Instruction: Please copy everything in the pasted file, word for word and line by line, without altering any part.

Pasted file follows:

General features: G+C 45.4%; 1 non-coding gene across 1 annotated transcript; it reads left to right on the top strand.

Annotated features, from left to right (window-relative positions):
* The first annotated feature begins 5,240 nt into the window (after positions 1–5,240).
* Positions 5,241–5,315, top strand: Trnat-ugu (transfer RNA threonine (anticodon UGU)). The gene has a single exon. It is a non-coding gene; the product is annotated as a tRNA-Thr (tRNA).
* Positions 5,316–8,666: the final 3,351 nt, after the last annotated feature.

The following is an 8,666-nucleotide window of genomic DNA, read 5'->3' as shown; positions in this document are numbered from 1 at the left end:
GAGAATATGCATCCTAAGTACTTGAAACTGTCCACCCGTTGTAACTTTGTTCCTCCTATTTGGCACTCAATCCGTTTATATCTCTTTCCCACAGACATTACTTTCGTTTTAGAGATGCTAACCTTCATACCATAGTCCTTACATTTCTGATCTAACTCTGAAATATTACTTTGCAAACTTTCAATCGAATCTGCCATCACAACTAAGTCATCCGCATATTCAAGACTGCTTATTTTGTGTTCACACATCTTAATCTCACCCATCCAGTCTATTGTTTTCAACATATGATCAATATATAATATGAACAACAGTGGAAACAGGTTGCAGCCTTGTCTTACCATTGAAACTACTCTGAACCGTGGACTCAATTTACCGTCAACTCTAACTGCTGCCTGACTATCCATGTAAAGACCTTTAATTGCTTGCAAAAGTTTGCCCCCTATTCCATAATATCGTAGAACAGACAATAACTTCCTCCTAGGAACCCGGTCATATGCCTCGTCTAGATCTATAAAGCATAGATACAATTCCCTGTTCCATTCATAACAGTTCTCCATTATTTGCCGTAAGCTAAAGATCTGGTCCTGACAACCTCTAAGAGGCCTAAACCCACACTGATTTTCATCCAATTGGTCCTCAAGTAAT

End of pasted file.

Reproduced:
General features: G+C 45.4%; 1 non-coding gene across 1 annotated transcript; it reads left to right on the top strand.

Annotated features, from left to right (window-relative positions):
* The first annotated feature begins 5,240 nt into the window (after positions 1–5,240).
* Positions 5,241–5,315, top strand: Trnat-ugu (transfer RNA threonine (anticodon UGU)). The gene has a single exon. It is a non-coding gene; the product is annotated as a tRNA-Thr (tRNA).
* Positions 5,316–8,666: the final 3,351 nt, after the last annotated feature.

The following is an 8,666-nucleotide window of genomic DNA, read 5'->3' as shown; positions in this document are numbered from 1 at the left end:
GAGAATATGCATCCTAAGTACTTGAAACTGTCCACCCGTTGTAACTTTGTTCCTCCTATTTGGCACTCAATCCGTTTATATCTCTTTCCCACAGACATTACTTTCGTTTTAGAGATGCTAACCTTCATACCATAGTCCTTACATTTCTGATCTAACTCTGAAATATTACTTTGCAAACTTTCAATCGAATCTGCCATCACAACTAAGTCATCCGCATATTCAAGACTGCTTATTTTGTGTTCACACATCTTAATCTCACCCATCCAGTCTATTGTTTTCAACATATGATCAATATATAATATGAACAACAGTGGAAACAGGTTGCAGCCTTGTCTTACCATTGAAACTACTCTGAACCGTGGACTCAATTTACCGTCAACTCTAACTGCTGCCTGACTATCCATGTAAAGACCTTTAATTGCTTGCAAAAGTTTGCCCCCTATTCCATAATATCGTAGAACAGACAATAACTTCCTCCTAGGAACCCGGTCATATGCCTCGTCTAGATCTATAAAGCATAGATACAATTCCCTGTTCCATTCATAACAGTTCTCCATTATTTGCCGTAAGCTAAAGATCTGGTCCTGACAACCTCTAAGAGGCCTAAACCCACACTGATTTTCATCCAATTGGTCCTCAAGTAAT